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An exonerated 'Central Park Five' member will win a seat on the New York City Council

Exonerated "Central Park Five" member Yusef Salaam is poised to win a seat Tuesday on the New York City Council, marking a stunning reversal of fortune for a political newcomer who was wrongly imprisoned as a teenager in the infamous rape case.

Salaam, a Democrat, will represent a central Harlem district on the City Council, having run unopposed for the seat in one of many local elections playing out across New York state on Tuesday. He won his primary election in a landslide.

The victory will come more than two decades after DNA evidence was used to overturn the convictions of Salaam and four other Black and Latino men in the 1989 rape and beating of a white jogger in Central Park. Salaam was imprisoned for almost seven years.

"For me, this means that we can really become our ancestors' wildest dreams," Salaam said in an interview before the election.

Salaam's candidacy is a reminder of what the war on crime can look like when it goes too far.

Salaam was just 15 years old when he was arrested along with Antron McCray, Kevin Richardson, Raymond Santana and Korey Wise and accused of attacking a woman running in Central Park.

The crime dominated headlines in the city, inflaming racial tensions as police rounded up Black and Latino men and boys for interrogation. Former President Donald Trump, then just a brash real estate executive in the city, took out large ads in newspapers that implored New York to bring back the death penalty.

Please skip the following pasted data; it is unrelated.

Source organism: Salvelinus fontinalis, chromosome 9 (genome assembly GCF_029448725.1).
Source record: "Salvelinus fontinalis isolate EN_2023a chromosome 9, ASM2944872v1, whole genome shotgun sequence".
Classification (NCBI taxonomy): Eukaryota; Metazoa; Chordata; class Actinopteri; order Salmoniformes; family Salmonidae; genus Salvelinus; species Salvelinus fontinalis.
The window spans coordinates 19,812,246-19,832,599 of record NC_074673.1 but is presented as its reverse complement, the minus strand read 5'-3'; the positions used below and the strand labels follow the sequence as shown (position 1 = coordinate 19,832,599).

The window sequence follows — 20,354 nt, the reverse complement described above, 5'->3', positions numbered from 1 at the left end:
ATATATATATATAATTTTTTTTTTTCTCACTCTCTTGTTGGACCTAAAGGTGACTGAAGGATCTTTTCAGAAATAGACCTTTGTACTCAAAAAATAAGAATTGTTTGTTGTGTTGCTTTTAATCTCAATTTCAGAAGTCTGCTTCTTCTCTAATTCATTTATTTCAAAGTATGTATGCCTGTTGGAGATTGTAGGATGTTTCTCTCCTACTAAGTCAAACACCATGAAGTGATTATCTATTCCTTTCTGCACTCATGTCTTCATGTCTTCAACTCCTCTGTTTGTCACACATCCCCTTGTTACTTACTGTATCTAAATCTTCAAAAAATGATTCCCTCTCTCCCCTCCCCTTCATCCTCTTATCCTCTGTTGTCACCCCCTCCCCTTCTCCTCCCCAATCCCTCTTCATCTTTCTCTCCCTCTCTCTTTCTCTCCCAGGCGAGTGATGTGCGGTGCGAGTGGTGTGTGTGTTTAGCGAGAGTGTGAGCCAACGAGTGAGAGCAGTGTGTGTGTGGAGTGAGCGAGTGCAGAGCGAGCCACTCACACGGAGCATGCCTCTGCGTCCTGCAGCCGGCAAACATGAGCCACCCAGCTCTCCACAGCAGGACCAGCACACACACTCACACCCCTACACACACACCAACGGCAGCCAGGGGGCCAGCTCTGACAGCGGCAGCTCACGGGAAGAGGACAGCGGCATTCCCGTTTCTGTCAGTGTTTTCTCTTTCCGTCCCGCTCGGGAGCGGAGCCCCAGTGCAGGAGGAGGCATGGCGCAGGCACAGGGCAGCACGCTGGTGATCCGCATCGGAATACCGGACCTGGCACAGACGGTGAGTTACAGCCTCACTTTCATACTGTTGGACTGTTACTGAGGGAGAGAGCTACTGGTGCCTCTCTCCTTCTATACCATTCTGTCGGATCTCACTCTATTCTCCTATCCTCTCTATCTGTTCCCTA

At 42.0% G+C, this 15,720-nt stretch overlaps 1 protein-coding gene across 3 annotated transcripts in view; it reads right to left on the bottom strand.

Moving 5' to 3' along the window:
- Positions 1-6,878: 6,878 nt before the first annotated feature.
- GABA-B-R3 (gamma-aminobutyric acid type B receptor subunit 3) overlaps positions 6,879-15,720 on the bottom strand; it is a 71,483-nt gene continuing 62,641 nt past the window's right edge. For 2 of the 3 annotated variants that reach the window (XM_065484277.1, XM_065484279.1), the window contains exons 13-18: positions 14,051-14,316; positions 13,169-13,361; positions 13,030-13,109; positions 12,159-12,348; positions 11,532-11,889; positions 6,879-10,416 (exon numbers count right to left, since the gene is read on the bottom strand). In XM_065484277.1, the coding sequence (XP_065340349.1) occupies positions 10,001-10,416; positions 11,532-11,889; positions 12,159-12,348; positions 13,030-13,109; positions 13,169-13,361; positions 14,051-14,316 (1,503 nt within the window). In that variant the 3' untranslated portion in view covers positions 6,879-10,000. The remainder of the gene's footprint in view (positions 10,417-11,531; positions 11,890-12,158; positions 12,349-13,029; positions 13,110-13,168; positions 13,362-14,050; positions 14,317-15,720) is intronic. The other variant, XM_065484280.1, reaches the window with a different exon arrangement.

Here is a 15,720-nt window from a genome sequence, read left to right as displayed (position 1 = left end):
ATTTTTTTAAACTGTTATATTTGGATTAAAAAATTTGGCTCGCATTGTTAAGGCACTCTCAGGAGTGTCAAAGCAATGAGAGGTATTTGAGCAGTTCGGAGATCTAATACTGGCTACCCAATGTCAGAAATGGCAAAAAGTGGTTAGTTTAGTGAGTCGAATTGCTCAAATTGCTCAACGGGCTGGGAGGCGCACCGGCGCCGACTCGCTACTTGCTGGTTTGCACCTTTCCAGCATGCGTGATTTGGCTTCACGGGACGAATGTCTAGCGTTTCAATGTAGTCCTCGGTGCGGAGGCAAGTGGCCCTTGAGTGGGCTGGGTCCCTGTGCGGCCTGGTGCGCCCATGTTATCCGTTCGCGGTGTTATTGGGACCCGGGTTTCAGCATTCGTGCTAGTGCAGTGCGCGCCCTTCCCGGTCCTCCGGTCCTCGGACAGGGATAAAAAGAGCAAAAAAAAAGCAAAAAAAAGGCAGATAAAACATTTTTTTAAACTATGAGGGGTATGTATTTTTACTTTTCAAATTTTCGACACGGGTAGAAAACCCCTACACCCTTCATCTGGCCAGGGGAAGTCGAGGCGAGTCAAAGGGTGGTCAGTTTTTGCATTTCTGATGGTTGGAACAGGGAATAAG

The teens convicted in the attack served between five and 12 years in prison before the case was reexamined.

A serial rapist and murderer was eventually linked to the crime through DNA evidence and a confession. The convictions of the Central Park Five were vacated in 2002 and they received a combined $41 million settlement from the city.

Salaam campaigned on easing poverty and combatting gentrification in Harlem. He often mentioned his conviction and imprisonment on the trail — his place as a symbol of injustice helping to animate the overwhelmingly Black district and propel him to victory.

"I am really the ambassador for everyone's pain," he said. "In many ways, I went through that for our people so I can now lead them."

Copyright 2023 NPR. To see more, visit https://www.npr.org.

The Associated Press